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Staying Safe When the Weather's Hot

When it’s hot out and you can't be hunkered down in an air-conditioned oasis, a little care can help you prevent becoming ill from heat.

Heat illnesses are serious medical conditions that result from the body's inability to cope with a particular heat load. They include heat cramps, heat exhaustion, heat syncope, and heat stroke.

In high heat, these conditions can develop rapidly and it isn’t always obvious when they’re becoming life-threatening.

The smartest thing you can do is to respect any discomfort or symptoms you experience when working in the heat. Be aware that symptoms of heat illness can occur even after you’ve stopped working for the day, so don’t ignore them even if you’re enjoying an ice cream cone after dinner with a fan blowing on you.

Here are some of the unpleasant things heat can do to our bodies, in order of seriousness.

Heat Rash (Prickly Heat)

Heat rash is skin irritation caused by excessive sweating and clogged pores during hot, humid weather.

General Symptoms:

  • Can cover large parts of the body
  • Looks like a red cluster of pimples or small blisters
  • Often occurs on the neck, chest, groin, under the breasts, or in elbow creases
  • Uncomfortable enough to disrupt sleep and work performance
  • Can be complicated by infection

Heat Cramps

Heat cramps affect people who sweat a lot during strenuous activity. Sweating makes the body lose salts, fluids and minerals. If you replace only the fluids and not the salts and minerals, painful muscles cramps may result.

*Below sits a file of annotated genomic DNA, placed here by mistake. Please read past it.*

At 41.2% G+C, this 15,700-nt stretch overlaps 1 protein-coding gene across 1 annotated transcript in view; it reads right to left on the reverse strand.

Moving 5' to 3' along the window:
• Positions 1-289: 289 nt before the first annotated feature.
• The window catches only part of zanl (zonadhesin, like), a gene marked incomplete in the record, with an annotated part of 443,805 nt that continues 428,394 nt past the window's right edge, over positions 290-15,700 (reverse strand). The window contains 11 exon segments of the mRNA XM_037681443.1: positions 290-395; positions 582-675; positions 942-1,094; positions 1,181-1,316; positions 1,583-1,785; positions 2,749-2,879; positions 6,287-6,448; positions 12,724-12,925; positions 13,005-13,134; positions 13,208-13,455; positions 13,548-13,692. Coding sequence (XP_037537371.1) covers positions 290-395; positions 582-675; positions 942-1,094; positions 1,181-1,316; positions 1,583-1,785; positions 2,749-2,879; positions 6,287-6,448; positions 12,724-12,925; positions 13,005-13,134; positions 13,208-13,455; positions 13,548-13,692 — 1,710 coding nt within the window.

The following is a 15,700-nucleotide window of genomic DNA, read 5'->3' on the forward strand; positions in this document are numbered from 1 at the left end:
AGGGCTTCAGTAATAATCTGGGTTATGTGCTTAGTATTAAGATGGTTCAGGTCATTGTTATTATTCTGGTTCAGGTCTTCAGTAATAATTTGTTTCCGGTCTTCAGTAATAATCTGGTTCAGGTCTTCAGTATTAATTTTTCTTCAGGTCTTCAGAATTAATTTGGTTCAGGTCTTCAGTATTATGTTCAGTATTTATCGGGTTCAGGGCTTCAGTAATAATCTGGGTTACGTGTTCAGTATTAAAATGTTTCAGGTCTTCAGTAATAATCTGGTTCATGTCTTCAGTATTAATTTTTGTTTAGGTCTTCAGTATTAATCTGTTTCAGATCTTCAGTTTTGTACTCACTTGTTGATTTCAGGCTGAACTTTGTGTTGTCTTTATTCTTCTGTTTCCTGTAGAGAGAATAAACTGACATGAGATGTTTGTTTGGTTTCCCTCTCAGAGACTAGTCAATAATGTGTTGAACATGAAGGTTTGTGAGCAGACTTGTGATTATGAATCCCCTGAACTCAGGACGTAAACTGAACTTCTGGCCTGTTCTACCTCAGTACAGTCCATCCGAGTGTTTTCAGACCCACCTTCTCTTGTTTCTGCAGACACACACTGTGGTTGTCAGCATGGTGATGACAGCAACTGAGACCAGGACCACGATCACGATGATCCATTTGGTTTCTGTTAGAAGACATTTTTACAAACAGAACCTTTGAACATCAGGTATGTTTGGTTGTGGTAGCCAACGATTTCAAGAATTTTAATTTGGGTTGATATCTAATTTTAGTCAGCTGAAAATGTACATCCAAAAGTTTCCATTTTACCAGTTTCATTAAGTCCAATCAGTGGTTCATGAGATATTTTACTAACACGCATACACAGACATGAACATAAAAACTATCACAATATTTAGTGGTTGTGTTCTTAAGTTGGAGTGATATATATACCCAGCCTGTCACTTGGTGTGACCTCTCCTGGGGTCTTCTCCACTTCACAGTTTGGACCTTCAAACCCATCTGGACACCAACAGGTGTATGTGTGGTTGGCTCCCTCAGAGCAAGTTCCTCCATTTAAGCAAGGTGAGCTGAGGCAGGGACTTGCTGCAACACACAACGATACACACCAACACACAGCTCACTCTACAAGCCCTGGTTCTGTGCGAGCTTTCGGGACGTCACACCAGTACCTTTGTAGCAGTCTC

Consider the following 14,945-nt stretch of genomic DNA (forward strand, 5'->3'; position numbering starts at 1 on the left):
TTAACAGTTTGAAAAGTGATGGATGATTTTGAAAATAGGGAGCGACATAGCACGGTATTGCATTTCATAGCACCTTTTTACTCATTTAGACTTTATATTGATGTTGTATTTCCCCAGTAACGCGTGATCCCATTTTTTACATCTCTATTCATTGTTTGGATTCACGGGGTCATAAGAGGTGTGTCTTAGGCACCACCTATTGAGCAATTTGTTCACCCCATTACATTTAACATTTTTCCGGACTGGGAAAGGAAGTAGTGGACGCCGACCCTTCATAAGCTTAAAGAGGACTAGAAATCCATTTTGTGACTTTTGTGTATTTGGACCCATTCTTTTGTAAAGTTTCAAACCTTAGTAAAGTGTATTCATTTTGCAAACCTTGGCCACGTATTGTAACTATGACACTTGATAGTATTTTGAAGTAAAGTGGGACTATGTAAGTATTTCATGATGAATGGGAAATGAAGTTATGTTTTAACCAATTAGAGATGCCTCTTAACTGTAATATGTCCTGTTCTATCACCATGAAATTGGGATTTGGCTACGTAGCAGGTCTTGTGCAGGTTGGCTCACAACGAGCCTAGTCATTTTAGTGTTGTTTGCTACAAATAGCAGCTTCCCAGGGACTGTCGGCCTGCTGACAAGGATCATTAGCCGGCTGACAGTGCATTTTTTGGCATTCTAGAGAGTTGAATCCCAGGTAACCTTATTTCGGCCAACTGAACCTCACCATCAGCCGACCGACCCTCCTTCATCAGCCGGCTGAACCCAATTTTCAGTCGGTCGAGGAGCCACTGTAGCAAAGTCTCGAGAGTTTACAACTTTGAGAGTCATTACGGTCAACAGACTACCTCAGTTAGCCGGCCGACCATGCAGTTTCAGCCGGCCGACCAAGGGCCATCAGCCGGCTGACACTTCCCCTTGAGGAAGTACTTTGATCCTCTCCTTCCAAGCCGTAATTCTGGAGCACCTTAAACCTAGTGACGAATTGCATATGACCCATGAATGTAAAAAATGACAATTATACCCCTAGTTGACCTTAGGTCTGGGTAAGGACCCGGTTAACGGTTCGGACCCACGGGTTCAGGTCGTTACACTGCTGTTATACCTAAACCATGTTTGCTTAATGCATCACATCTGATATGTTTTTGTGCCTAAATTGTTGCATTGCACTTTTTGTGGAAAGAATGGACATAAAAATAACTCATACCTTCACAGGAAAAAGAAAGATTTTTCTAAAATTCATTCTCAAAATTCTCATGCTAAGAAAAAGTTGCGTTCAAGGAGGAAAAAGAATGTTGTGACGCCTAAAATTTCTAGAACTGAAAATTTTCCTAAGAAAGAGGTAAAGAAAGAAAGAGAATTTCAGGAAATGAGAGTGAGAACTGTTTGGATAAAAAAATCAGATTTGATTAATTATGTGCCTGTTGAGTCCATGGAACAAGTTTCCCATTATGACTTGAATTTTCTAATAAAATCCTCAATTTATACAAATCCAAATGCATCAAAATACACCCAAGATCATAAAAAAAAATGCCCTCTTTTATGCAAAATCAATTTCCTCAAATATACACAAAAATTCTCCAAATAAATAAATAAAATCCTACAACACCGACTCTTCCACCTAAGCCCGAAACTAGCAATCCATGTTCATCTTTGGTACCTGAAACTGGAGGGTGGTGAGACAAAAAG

Main Symptom:

  • Painful muscle spasms in the stomach, arms, legs, and other body parts. May occur after work or at night.

Fainting (Heat Syncope)

If you stand for long periods or suddenly get up from a sitting or lying position when working in the heat, you may become dizzy or faint. This is caused by a lack of adequate blood supply to the brain. Dehydration and not being acclimated to work in warm or hot environments can increase susceptibility. Victims normally recover consciousness rapidly after they faint.

General Symptoms:

  • sudden dizziness
  • light-headedness
  • unconsciousness

Heat Exhaustion

Heat exhaustion is the body’s response to an excessive loss of the water and the salt contained in sweat. Cool skin temperature doesn’t necessarily indicate that body temperature is normal - although the skin may feel cool, the internal body temperature may be dangerously high.

General Symptoms:

  • Heavy sweating
  • Painful muscle cramps
  • Extreme weakness or fatigue
  • Nausea or vomiting
  • Dizziness or headache
  • Body temperature normal or slightly high
  • Fainting
  • Pulse fast and weak
  • Breathing fast and shallow
  • Clammy, pale, cool, or moist skin


Heatstroke is usually fatal unless you get emergency medical treatment right away.

General Symptoms:

  • No sweating because the body can no longer release heat
  • Mental confusion, delirium, convulsions, dizziness
  • Hot and dry skin (e.g., red, bluish, or mottled)
  • Muscles may twitch uncontrollably
  • Pulse can be rapid and weak
  • Throbbing headache, shallow breathing, seizures
  • Unconsciousness and coma
  • Body temperature may range from 102° - 104° F or higher within 10-15 minutes


Stay cool Stay hydrated Stay informed


Preventing Illness Due to Heat

Here are some of the things we can do to beat the heat.